Pearl Button

Mae De OuroCachaca, Lime, Lillet Blanc, San Pellegrino Limonata

What do you call a drink mixed with Brazilian cachaca, a French quinquina and a citrus-spiked Italian mineral water? Is it a bird? A plane? A caipirinha collins or a corpse reviver #7? Well, John Deragon’s name for it is so damned catchy, we gotta run with it.

Chien Chaud

Rhum J.M. Blanc, Yellow Chartreuse, Coconut Water

On a recent trip to Martinique, I asked cocktail maven David Wondrich if he’d be willing to share a recipe for the spring menu. After our visit to the J.M. distillery,we enjoyed ti punch and ate entirely too many acras (salt cod fritters)and then it came to him: the one and only hot dog cocktail.

East Village Athletic Club Cocktail

Siembra Azul Blanco Tequila, Lemon, Yellow Chartreuse, Grand Marnier

The Last Word, a beguiling mixture of equal parts gin, lime juice, Green Chartreuse and maraschino liqueur was first documented in Ted Saucier’s Bottoms Up in 1951. Saucier credited the Detroit Athletic Club for sharing the recipe: we tinkered with the recipe and named it after our hood.

Rhubarbarita

Partida Reposado Tequila, lemon, rhubarb puree, Grand Marnier, Veloce

As soon as we could secure a sufficient quantity of rhubarb, Don prepared a puree sweetened with Partida’s agave nectar that Jim usedto make a margarita spiked with Veloce, an Italian spirit that treads the line between flavored vodka and stone fruit eau de vie. Enjoy it until the short rhubarb season comes to a close.

French Maid

Hine “H” Cognac, lime, sugar, Velvet Falernum, ginger beer, mint, cucumber

A Hendricks gin mojito with muddled cucumber has popped up on menus all over the country in the past few years. Milk & Honey barman Sammy Ross substituted bourbon for gin and dubbed it the Kentucky Maid giving us a moniker to create a drink family. Jim’s contribution, the French Maid, is a spicy addition to the family made with clove and almond spiced Falernum and house made ginger beer.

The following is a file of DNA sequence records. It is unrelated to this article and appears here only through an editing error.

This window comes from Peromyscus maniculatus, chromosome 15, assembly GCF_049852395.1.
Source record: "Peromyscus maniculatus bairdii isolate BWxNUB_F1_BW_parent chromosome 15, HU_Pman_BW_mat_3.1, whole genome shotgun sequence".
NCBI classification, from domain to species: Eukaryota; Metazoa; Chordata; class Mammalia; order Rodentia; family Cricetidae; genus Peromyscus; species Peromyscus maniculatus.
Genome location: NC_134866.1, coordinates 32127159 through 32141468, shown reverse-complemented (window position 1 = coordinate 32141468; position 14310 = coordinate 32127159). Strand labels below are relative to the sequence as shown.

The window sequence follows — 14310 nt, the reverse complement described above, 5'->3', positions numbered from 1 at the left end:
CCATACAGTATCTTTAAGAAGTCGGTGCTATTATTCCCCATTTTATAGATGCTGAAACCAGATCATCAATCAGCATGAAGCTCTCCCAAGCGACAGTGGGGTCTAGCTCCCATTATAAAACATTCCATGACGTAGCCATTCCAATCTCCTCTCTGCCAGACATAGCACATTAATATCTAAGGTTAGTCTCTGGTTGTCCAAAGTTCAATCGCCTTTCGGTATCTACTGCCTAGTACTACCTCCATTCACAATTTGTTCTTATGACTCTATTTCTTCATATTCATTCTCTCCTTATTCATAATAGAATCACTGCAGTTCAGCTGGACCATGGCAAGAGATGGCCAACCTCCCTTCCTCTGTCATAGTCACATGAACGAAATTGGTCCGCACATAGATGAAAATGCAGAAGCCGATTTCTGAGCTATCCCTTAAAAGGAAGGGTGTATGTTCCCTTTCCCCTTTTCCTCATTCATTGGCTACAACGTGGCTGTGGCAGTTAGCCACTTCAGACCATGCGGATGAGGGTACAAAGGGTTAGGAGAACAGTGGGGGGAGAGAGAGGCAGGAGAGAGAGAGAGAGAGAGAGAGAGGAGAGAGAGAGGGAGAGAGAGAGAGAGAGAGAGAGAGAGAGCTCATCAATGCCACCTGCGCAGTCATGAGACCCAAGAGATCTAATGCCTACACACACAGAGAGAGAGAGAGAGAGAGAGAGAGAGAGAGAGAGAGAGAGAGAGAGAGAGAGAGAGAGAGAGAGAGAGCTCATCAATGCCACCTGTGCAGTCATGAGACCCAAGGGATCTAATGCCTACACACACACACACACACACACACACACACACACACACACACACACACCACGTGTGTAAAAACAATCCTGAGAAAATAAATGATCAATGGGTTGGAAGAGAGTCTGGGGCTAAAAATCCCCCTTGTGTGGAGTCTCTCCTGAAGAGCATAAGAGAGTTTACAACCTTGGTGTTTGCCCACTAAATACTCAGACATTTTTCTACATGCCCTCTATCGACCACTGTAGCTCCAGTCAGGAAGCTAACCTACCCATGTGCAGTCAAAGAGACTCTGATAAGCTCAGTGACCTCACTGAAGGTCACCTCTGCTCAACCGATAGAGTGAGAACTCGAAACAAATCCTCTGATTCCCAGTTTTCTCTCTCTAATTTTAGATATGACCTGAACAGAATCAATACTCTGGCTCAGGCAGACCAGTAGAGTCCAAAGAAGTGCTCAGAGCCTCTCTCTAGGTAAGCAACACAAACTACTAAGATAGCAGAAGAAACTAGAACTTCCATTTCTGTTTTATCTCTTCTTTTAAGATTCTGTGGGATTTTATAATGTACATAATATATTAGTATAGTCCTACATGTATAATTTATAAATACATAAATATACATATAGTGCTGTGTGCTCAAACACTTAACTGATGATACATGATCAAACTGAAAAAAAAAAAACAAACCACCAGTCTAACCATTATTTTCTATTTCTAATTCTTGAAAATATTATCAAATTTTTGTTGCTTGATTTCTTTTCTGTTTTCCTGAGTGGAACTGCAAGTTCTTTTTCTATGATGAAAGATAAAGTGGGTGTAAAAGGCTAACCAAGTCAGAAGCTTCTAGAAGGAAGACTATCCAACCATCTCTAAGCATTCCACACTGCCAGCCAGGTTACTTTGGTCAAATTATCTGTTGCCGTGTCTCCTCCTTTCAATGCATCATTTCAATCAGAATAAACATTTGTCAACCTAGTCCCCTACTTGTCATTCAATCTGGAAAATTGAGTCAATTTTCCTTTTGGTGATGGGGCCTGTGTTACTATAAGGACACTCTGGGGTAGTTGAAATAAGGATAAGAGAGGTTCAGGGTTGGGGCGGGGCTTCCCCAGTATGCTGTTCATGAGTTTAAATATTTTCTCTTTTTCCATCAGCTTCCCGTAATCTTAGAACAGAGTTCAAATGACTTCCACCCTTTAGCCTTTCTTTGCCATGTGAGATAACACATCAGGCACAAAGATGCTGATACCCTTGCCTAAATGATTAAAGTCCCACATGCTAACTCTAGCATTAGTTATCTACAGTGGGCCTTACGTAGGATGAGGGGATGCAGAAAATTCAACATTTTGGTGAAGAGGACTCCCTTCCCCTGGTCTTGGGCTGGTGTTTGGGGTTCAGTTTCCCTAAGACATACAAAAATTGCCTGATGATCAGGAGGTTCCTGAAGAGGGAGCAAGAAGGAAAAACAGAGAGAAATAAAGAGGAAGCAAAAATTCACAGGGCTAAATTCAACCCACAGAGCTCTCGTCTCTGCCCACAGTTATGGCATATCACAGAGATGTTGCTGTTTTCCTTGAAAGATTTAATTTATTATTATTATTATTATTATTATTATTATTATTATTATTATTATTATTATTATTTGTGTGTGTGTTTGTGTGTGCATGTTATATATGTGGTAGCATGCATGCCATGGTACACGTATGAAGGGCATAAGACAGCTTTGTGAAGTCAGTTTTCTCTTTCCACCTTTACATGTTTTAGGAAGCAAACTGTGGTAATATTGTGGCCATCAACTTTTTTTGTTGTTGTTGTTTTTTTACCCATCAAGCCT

The Mariner

Compass Box Oak Cross, pineapple juice, lemon, smoked cardamom syrup

It’s hard to imagine a bunch of weather-hardened sailors sipping gimlets. The historic cocktail of choice among British Naval officers has fallen from grace as bartenders all over the world force artificial Rose’s lime cordial to walk the plank. John’s alternative is made with a blended malt Scotch whiskey mixed with citrus, pineapple and a smoked cardamom syrup that reminds us of the days when spices came to market on ships sailed by hard drinking sailors.

Hotel d’Alsace

Bushmills, Cointreau, Benedictine, rosemary

To commemorate the 400th birthday of Bushmills, we decided to put Irish whiskey to work in something other than a shot glass. David Slape named the drink after the posh Parisian hotel that Irish scribe Oscar Wildemspent his last years in. Although Wilde was fond of drinking absinthe in his final years, we think he may have appreciated this lavish dram of Irish whiskey, French liqueur and fresh spring herbs.

The Brown Bomber

George Dickel No. 12, Lillet Blanc, Suse

We substituted Hard hitting Tennessee Whiskey for gin in the recipe for Nick Blacknell’s White Negroni and named it after the champ: Joe Louis, nicknamed the Brown Bomber of Detroit. Louis, considered the greatest heavyweight fighter of all time, lost his first title fight in 1936, regained it in 1937 and defended it for 12 years, fighting 24 times and recording 22 knockouts. Defend your title.

Dewey D

Old Overholt rye whiskey, Lustau East India Sherry, Aperol

Don Lee fashioned this Negroni tribute cocktail of sorts with rye whiskey (although not Canadian like the man himself) and Sherry since Dewey has always featured it in his beverage program at WD 50. Wylie Dufresne is the draw at WD 50, but let’s not forget that the apple doesn’t fall far from the tree.

Benton's Old Fashioned

Bacon infused Four Roses Bourbon, Maple Syrup, Bitters

The crossroad of Haute Barnyard and Barroom: using his connections to the artisan commodities market and science, bartender Don Lee combined one of the foodstuffs we all crave with beloved bourbon and got us through the winter. This one’s too good to take off the menu.